Take 5: Aug 2021

Take 5

I regularly enjoy reading how others are viewing the market and thinking about what’s next. Here are two items that I think will have sizeable impact on building and design.

1. Kidding Aside

Millennials, who are known for being highly individualistic, relish self-expression. It makes sense that as they begin to have families, they’ll transfer this value to their children especially in how their kids’ bedrooms and play spaces look and function. Bill McLoughlin (Furniture Today Editor-in-Chief) cites in The kids are alright…for your business that Ashley HomeStores’ recent announcement of its new Baby & Kids category proves this dynamic is already underway.

Ashley’s decision mirrors Crate & Barrel’s Crate & Kids strategy which saw double-digit growth last year. While Target, Walmart and Ikea will continue to offer affordable options, Ashley’s commitment to this market segment indicates builders and designers should give serious thought to how nurseries, bedrooms, play and learning spaces for kids are configured and furnished in future projects. Functionality, safety, sustainability and personality will be key to spaces that match what Millennial parents are looking for.

2. Full Swing customers

Interest in golf, which The Washington Post dubbed “the official sport of social distance,” spiked during the pandemic, and it continues to skyrocket. Golf Datatech reports that golfers are playing millions of more rounds than they did a year ago. And, according to Golf Inc., play is up nearly 30% for the first half of 2021 (January – June) compared to the same period last year.

There’s no crystal ball to predict whether this growth will plateau or continue to climb. In either case public and private golf and country clubs need to innovate to keep the momentum going. For clubhouses in need of a refresh, now may be the perfect time to modernize with contemporary designs and enhanced amenities that will keep customers coming back and staying longer. Increasing recreational options for the whole family including expanded pool areas, paddle tennis courts and junior golfer and children’s activities will add appeal beyond golf.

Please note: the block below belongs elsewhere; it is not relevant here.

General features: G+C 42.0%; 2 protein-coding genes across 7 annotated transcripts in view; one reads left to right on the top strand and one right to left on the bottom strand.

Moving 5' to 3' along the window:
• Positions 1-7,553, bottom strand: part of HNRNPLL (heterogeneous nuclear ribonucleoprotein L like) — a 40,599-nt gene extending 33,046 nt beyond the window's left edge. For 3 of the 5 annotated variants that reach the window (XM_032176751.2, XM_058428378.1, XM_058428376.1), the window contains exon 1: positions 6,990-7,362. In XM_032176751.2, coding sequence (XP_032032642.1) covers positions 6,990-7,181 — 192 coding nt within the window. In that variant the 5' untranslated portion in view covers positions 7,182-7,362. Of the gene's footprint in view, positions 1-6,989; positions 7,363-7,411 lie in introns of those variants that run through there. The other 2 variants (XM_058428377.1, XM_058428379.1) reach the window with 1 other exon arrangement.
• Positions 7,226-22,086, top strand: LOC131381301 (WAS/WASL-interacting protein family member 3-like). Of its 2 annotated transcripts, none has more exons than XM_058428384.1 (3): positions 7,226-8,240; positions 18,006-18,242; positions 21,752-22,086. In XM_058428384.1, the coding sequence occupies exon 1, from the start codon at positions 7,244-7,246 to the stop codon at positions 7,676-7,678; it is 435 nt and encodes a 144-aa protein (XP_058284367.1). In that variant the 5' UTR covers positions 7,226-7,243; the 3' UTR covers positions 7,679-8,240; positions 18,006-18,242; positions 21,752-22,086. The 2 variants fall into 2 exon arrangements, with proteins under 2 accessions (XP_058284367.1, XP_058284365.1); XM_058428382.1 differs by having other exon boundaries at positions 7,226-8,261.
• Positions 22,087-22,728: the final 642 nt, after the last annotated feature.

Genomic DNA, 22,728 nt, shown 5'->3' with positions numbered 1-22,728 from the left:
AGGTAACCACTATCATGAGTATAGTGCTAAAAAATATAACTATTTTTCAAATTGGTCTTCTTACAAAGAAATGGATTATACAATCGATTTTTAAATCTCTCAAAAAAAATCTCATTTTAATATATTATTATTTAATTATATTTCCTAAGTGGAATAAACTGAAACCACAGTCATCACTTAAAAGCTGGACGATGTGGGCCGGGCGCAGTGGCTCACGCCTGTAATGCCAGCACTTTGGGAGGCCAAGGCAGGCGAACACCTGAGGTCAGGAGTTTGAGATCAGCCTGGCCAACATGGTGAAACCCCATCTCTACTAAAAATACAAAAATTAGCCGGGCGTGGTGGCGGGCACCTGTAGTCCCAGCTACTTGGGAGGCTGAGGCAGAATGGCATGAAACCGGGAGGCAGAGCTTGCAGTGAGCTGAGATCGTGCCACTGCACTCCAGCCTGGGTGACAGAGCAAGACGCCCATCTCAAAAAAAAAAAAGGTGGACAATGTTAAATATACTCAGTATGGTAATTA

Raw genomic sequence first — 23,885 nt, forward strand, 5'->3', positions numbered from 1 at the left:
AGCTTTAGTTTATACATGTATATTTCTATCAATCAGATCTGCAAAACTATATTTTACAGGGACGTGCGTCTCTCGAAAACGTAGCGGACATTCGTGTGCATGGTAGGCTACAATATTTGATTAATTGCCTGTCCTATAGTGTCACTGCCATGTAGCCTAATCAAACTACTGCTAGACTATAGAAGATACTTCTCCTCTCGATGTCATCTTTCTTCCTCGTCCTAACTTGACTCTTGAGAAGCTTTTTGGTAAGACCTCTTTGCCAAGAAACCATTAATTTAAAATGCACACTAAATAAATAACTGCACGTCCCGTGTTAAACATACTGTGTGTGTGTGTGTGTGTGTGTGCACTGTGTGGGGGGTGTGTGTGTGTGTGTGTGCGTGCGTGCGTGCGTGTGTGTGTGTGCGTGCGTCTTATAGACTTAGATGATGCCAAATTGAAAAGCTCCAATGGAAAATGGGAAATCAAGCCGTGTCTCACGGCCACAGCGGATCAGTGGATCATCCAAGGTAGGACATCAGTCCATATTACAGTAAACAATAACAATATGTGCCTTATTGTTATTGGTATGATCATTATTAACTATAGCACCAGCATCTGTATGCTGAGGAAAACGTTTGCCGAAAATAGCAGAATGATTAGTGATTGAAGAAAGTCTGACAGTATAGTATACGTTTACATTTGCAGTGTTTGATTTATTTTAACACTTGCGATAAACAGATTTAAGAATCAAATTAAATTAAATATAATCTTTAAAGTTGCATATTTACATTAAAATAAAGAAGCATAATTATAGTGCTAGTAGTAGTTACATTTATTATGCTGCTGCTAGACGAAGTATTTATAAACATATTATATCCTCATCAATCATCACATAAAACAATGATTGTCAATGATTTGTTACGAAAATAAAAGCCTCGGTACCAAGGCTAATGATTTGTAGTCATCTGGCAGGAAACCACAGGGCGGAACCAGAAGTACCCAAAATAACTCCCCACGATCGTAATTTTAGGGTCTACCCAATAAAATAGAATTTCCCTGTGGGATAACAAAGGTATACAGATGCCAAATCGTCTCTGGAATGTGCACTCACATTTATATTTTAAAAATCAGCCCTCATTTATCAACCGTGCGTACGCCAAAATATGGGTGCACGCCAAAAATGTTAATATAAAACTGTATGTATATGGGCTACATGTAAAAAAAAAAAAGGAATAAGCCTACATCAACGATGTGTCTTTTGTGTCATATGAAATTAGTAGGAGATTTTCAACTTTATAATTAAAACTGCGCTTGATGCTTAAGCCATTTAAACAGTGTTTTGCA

Expanded and updated dining, gathering and special event spaces will increase food and beverage revenue, a mainstay for clubs. Opening these venues to the public, and even incorporating ala-carte pick-up areas and marketspaces are additional creative uses of space that will demand thoughtful design.

3. Campus Living

On many campuses this fall, returning students are facing a housing shortage. Projects slated for fall opening are hitting delays due to supply chain issues and labor shortages. The overall unpredictability of pandemic-related influences such as predicting how many students will be on-site, creates additional uncertainty that puts the squeeze on student housing supply and demand.

Leaders in the student housing industry are taking creative steps to respond to these unique circumstances. Bloomberg’s recent article, Elite Colleges Offer Students Cash, Ski Passes to Ease Campus Housing Crunch, reports on how a number of campuses are navigating fluctuations with incentives for dorms and options for off-campus apartments. Students will bring the same or heightened expectations for vibrant and connected on-campus experiences, so living spaces attuned to these dynamics will be positioned for the best case scenario.